Each collectable card is printed on heavy matt card paper suitable for framing. Card design: 5" x 7" portrait layout. Only 1-stamp needed. Blank inside, story backside + white envelope. Can be custom personalized printed inside and or backside with your name, greeting, business info, Holiday greeting, etc. Details on Notecard page.
Main Street on Parade - 1900
Gardnerville got its start in 1879, when Lawrence Gilman purchased the Kent House and had it moved from its location south of Genoa, NV to a seven-acre parcel of land on the east fork of the Carson River. There, near the site of what is today the J.T. Basque Bar and Dining Room, the building was converted to a hotel. A blacksmith shop and saloon were added. The hotel was the center of the hay- and grain-producing community that became Gardnerville, named for Gilman’s friend John Gardner.
This outdoor scene depicting Main Street Gardnerville’s historic building frontages in a summer street event setting was inspired by Main Street Gardnerville’s Director Jen Naldor as she shared with the artist a vison of the past history for this piece of artwork and the Main Street Gardnerville’s Vision Statement: Experience the Past, Enrich the Present, Embrace the Future.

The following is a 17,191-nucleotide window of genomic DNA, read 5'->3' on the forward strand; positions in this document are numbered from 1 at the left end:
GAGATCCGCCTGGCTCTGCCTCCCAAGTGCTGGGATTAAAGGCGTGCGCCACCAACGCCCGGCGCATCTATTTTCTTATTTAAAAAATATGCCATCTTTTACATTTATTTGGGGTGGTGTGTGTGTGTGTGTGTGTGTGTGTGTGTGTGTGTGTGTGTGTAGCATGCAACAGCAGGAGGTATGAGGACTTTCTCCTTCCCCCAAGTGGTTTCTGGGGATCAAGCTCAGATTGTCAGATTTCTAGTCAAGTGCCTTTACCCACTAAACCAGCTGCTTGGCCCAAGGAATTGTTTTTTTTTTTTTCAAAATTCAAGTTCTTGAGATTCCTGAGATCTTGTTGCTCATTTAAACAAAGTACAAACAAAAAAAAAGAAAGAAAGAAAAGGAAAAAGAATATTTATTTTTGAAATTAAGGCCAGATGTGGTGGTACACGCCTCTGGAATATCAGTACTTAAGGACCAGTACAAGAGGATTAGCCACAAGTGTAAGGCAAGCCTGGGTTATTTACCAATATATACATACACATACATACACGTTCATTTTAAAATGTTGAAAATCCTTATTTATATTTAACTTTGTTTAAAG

“During my research for this project I was surprised to learn that the 1900 town of Gardnerville had a huge Cottonwood tree in front of the Rahbeck Hotel (current day J.T.’s), so I thought it important to the historical interest of the design to include it. Next, I was fortunate to locate photos of the Gardnerville Cornet Band (1897), and Rahbeck Hotel (1899) in a book titled, ‘Looking Back’, that Jen Naldor loaned me. Nearly impossible to find, I was fortunate to locate a blurry image of a float (by Kane Photography) titled, ‘Goddess of Liberty, Gardnerville, NV 1910’, decorated in buntings and flags carrying a number of women in white dresses. I had the elements, my vision of the past was coming alive, and I was now able to start the sketching process.” - Artist, La Vonne LaTulip Vasick
"So far as I can see, a procession has value in but two ways -- as a show and as a symbol, its minor function being to delight the eye, its major one to compel thought, exalt the spirit, stir the heart, and inflame the imagination." - Mark Twain